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Extrapleural Pneumonectomy (EPP)

This is a very aggressive surgery that involves removing the entire affected lung, the cancerous pleura (lining of the lungs), part of the pericardium and part of the diaphragm.  The idea is to remove all visible signs of cancer and the areas where the cancer most frequently metastasizes to.

Undergoing the Extrapleural Pneumonectomy

It is a difficult surgery to recover from, often taking months for complete recovery.  This is the type of surgery done for pleural mesothelioma.A person undergoing an extrapleural pneumonectomy (EPP) must be physically and emotionally healthy enough to tolerate this aggressive surgery.  For this reason, doctors often do preoperative testing, including pulmonary function tests, stress tests and EKGs to make sure the heart and lungs are healthy enough for surgery.

The EPP is a controversial surgery, with some doctors believing it doesn’t extend the lifespan in many patients who have it even though it is intended to remove all the cancer cells.

The Risks of Extrapleural Pneumonectomy

As this is a serious type of surgery, complications and risks are not uncommon.  Some of these complications include:

  • Respiratory failure
  • Empyema (a buildup of infected fluid within the lungs)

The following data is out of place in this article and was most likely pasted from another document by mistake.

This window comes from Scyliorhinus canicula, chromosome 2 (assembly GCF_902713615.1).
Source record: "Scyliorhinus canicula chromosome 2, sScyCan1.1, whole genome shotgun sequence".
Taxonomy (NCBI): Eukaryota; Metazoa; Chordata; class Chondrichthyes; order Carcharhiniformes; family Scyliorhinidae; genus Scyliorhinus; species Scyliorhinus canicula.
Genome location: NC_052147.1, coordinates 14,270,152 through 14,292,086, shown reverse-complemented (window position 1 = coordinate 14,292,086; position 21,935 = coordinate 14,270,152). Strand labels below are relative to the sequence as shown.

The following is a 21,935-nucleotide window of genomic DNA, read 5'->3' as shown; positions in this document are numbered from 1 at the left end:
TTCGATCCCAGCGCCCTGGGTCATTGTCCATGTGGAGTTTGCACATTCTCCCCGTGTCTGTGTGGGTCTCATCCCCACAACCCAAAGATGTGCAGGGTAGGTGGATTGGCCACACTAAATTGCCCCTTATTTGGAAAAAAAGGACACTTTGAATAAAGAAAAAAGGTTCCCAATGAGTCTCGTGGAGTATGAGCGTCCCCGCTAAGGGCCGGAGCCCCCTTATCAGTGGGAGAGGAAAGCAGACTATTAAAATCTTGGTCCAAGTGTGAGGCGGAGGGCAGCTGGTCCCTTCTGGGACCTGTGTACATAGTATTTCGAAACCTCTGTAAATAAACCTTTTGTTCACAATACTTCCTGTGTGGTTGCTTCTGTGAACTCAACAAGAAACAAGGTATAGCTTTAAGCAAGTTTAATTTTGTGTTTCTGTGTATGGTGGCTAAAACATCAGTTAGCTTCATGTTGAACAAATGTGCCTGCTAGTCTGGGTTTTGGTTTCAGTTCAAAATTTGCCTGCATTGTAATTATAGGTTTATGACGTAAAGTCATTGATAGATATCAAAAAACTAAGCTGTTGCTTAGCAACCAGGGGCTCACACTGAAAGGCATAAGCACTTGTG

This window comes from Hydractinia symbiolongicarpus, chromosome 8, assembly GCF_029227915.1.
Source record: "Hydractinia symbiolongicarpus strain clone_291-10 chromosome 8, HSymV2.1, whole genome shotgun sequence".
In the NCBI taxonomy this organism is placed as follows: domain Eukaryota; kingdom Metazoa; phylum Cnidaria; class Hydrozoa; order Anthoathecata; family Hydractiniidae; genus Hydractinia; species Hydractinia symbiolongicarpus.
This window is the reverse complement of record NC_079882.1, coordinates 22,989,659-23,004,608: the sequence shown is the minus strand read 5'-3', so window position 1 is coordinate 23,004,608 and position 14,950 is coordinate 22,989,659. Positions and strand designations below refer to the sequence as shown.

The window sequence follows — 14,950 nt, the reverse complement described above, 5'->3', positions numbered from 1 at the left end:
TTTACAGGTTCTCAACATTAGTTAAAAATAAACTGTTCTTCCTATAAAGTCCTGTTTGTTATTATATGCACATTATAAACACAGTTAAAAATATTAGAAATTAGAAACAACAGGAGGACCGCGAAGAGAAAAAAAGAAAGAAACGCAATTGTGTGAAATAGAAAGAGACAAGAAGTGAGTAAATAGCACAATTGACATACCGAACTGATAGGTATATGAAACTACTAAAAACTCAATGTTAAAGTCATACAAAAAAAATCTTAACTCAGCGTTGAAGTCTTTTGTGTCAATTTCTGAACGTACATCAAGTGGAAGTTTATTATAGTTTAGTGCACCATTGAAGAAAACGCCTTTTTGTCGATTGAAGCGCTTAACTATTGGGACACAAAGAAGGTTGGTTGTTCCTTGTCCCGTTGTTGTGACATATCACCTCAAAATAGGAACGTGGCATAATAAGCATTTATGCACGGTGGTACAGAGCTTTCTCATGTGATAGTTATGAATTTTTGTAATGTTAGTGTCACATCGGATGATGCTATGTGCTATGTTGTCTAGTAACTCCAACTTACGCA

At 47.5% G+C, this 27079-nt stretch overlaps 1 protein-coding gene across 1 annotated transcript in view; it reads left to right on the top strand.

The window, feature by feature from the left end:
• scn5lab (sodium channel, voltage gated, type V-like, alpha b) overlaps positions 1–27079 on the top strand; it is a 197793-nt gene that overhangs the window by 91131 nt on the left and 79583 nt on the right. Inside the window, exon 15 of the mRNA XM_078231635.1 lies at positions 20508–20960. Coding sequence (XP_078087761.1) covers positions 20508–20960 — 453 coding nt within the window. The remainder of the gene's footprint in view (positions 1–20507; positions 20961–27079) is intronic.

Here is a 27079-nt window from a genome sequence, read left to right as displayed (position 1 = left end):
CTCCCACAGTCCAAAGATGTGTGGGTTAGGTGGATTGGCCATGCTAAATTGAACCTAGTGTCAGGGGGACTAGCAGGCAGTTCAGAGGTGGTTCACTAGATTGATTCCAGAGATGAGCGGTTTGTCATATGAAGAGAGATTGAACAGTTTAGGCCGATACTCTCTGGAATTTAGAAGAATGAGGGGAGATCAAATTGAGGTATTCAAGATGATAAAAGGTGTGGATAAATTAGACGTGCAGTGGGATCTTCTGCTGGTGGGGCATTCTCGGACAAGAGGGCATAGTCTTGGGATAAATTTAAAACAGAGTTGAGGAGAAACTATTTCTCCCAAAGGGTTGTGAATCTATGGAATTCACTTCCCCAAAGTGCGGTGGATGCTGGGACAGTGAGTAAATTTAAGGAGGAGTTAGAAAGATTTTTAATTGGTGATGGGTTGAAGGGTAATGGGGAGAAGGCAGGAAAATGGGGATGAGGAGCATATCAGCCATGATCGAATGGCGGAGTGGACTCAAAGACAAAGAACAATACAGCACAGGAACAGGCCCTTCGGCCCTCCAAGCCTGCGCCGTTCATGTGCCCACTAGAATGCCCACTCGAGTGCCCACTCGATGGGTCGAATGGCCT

• Internal bleeding
  • Blood clot or deep vein thrombosis (DVT) in the lower legs which can travel to the lungs
  • Pneumonia
  • Death due to complications of surgery

An EPP must be done by specialty surgeons who have performed the procedure several times. It is done at specialty centers where staff know how to manage the complications of this surgery.

The Surgery Itself

During the surgery, a large incision is made with immediate removal of the sixth rib.  This opens up the surgical space and allows doctors to see where the mesothelioma is.   The doctors then intentionally collapse the lung and clamp off the major blood vessels, nerves and bronchial tube leading to the affected lung.  The pleural lining of the chest cavity is removed, along with the pericardium (which surrounds the heart), and certain portions of the diaphragm.

These areas are patched up with artificial materials.  The doctors inspect the lung cavity for signs of cancer; if they see no more, the incision is closed completely and a drain is placed in the chest wall in order to collect fluid and blood that drain in the first few days of surgery.  The drain is removed when it no longer produces fluid.

Is the EPP for You?

Talk to your mesothelioma specialist to see if this surgery will help you.  Your doctor should be able to predict if the surgery will be helpful to you.  Don’t be afraid to get a second opinion if you are not happy with the information the first doctor gave you.

Sources & Author Edited: September 1, 2015

About the Writer

Retired LCDR Carl Jewett

LCDR Carl Jewett is a retired Naval Officer, having served just under 24 years in the submarine force. He currently serves as a VA Accredited Claims Agent and as the Executive Director of the Veterans Assistance Network. He specializes in assisting veterans filing VA claims for asbestos-related disabilities such as mesothelioma and asbestos-related lung cancer.

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